|Nutrition Facts (per serving)|
|Amount per serving|
|% Daily Value*|
|Total Fat 84g||107%|
|Saturated Fat 23g||114%|
|Total Carbohydrate 1g||0%|
|Dietary Fiber 1g||2%|
|Total Sugars 0g|
|Vitamin C 7mg||37%|
|*The % Daily Value (DV) tells you how much a nutrient in a food serving contributes to a daily diet. 2,000 calories a day is used for general nutrition advice.|
When we grill beef ribs in North America, we typically use cuts that require a long, slow roast and lots of basting for tender and flavorful results. In Argentina, ribs are cut differently--crosswise across the bone--so that each piece has larger, thin portions of rib meat interspersed with smaller pieces of bone. When the rib meat is butchered this way, there is less connective tissue and the meat can cook quickly on a very hot grill without becoming tough. This cut is often called "flanken-style" in US supermarkets and is popular for Korean barbecue ribs.
In Argentina, these flanken-style ribs are treated simply with only a generous seasoning of salt before they go on the grill (ideally with some hardwood smoke for flavor). The ribs cook in 10 to 12 minutes, perfect for when you need dinner quickly. They are excellent when paired with garlicky chimichurri sauce.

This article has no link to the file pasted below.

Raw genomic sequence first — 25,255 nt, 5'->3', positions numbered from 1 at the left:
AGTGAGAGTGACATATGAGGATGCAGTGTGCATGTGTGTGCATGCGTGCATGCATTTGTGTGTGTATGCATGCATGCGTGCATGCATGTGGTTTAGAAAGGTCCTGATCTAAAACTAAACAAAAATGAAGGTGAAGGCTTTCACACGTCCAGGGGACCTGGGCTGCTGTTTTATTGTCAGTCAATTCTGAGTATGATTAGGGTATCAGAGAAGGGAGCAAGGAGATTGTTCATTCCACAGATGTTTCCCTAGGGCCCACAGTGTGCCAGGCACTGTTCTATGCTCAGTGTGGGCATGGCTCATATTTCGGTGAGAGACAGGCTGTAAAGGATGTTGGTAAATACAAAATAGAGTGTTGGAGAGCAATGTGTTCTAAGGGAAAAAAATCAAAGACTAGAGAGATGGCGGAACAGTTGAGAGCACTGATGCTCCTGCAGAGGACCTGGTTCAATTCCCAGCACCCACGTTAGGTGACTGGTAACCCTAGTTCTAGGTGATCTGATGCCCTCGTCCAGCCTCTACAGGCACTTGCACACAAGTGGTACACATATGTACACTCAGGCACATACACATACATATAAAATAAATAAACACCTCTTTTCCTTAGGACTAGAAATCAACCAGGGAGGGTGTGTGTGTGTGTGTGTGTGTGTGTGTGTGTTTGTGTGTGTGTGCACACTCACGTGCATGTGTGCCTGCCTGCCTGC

Ribs are one of the first foods served from the grill in a traditional asado or grilled feast, but these ribs make a great main course too, served with grilled plantain and coconut rice, for example.
1 1/2 to 2 pounds flanken-style ribs
1 to 2 tablespoons kosher salt
Chimichurri sauce, for serving
Place the ribs on a plate or platter, and sprinkle both sides generously with the kosher salt. Let ribs sit at room temperature while the grill heats to medium-high (using charcoal with some wood chips for best flavor).
Grill ribs for 4 to 6 minutes on each side, to the desired doneness. Cut into a rib to test for doneness (use the handy gaucho knife tucked into your belt for true authenticity!).
Serve right off the grill with chimichurri sauce on the side.